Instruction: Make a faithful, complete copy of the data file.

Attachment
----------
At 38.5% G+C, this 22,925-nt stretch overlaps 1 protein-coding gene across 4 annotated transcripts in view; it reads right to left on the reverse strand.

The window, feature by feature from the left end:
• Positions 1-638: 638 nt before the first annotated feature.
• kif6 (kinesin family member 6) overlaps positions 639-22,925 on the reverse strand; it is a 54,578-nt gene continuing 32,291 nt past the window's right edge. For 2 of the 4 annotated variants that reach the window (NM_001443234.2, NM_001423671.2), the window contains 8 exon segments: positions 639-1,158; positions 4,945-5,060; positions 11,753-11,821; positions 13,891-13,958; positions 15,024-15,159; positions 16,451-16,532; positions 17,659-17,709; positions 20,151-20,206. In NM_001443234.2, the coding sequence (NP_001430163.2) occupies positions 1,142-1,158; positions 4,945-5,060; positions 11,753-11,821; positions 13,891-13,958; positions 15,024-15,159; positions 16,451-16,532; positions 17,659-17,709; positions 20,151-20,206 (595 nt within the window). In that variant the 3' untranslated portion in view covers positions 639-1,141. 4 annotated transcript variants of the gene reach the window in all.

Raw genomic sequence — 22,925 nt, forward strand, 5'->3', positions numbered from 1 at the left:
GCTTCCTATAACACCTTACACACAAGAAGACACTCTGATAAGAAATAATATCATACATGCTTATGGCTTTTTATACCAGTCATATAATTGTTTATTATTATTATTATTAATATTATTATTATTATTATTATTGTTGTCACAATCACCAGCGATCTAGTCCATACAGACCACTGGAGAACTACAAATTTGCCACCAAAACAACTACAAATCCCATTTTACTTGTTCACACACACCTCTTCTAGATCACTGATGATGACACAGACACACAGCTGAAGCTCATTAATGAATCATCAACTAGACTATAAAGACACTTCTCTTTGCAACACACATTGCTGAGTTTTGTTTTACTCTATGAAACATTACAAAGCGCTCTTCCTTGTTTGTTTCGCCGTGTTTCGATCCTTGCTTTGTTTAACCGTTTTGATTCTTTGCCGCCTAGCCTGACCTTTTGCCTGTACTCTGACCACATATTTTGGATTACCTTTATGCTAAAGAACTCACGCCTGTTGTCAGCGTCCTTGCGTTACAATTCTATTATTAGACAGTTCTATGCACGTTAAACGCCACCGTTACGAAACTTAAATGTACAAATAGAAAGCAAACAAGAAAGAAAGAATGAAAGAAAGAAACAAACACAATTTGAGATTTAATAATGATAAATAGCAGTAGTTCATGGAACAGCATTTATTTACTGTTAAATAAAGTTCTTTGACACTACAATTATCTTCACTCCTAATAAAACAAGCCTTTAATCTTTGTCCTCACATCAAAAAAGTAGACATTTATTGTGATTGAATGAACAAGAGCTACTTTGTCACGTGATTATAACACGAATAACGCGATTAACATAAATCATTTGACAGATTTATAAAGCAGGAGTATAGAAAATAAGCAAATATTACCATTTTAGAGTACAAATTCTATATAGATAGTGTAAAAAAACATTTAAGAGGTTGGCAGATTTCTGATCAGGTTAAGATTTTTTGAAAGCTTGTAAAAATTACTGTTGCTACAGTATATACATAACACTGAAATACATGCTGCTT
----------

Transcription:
At 38.5% G+C, this 22,925-nt stretch overlaps 1 protein-coding gene across 4 annotated transcripts in view; it reads right to left on the reverse strand.

The window, feature by feature from the left end:
• Positions 1-638: 638 nt before the first annotated feature.
• kif6 (kinesin family member 6) overlaps positions 639-22,925 on the reverse strand; it is a 54,578-nt gene continuing 32,291 nt past the window's right edge. For 2 of the 4 annotated variants that reach the window (NM_001443234.2, NM_001423671.2), the window contains 8 exon segments: positions 639-1,158; positions 4,945-5,060; positions 11,753-11,821; positions 13,891-13,958; positions 15,024-15,159; positions 16,451-16,532; positions 17,659-17,709; positions 20,151-20,206. In NM_001443234.2, the coding sequence (NP_001430163.2) occupies positions 1,142-1,158; positions 4,945-5,060; positions 11,753-11,821; positions 13,891-13,958; positions 15,024-15,159; positions 16,451-16,532; positions 17,659-17,709; positions 20,151-20,206 (595 nt within the window). In that variant the 3' untranslated portion in view covers positions 639-1,141. 4 annotated transcript variants of the gene reach the window in all.

Raw genomic sequence — 22,925 nt, forward strand, 5'->3', positions numbered from 1 at the left:
GCTTCCTATAACACCTTACACACAAGAAGACACTCTGATAAGAAATAATATCATACATGCTTATGGCTTTTTATACCAGTCATATAATTGTTTATTATTATTATTATTAATATTATTATTATTATTATTATTGTTGTCACAATCACCAGCGATCTAGTCCATACAGACCACTGGAGAACTACAAATTTGCCACCAAAACAACTACAAATCCCATTTTACTTGTTCACACACACCTCTTCTAGATCACTGATGATGACACAGACACACAGCTGAAGCTCATTAATGAATCATCAACTAGACTATAAAGACACTTCTCTTTGCAACACACATTGCTGAGTTTTGTTTTACTCTATGAAACATTACAAAGCGCTCTTCCTTGTTTGTTTCGCCGTGTTTCGATCCTTGCTTTGTTTAACCGTTTTGATTCTTTGCCGCCTAGCCTGACCTTTTGCCTGTACTCTGACCACATATTTTGGATTACCTTTATGCTAAAGAACTCACGCCTGTTGTCAGCGTCCTTGCGTTACAATTCTATTATTAGACAGTTCTATGCACGTTAAACGCCACCGTTACGAAACTTAAATGTACAAATAGAAAGCAAACAAGAAAGAAAGAATGAAAGAAAGAAACAAACACAATTTGAGATTTAATAATGATAAATAGCAGTAGTTCATGGAACAGCATTTATTTACTGTTAAATAAAGTTCTTTGACACTACAATTATCTTCACTCCTAATAAAACAAGCCTTTAATCTTTGTCCTCACATCAAAAAAGTAGACATTTATTGTGATTGAATGAACAAGAGCTACTTTGTCACGTGATTATAACACGAATAACGCGATTAACATAAATCATTTGACAGATTTATAAAGCAGGAGTATAGAAAATAAGCAAATATTACCATTTTAGAGTACAAATTCTATATAGATAGTGTAAAAAAACATTTAAGAGGTTGGCAGATTTCTGATCAGGTTAAGATTTTTTGAAAGCTTGTAAAAATTACTGTTGCTACAGTATATACATAACACTGAAATACATGCTGCTT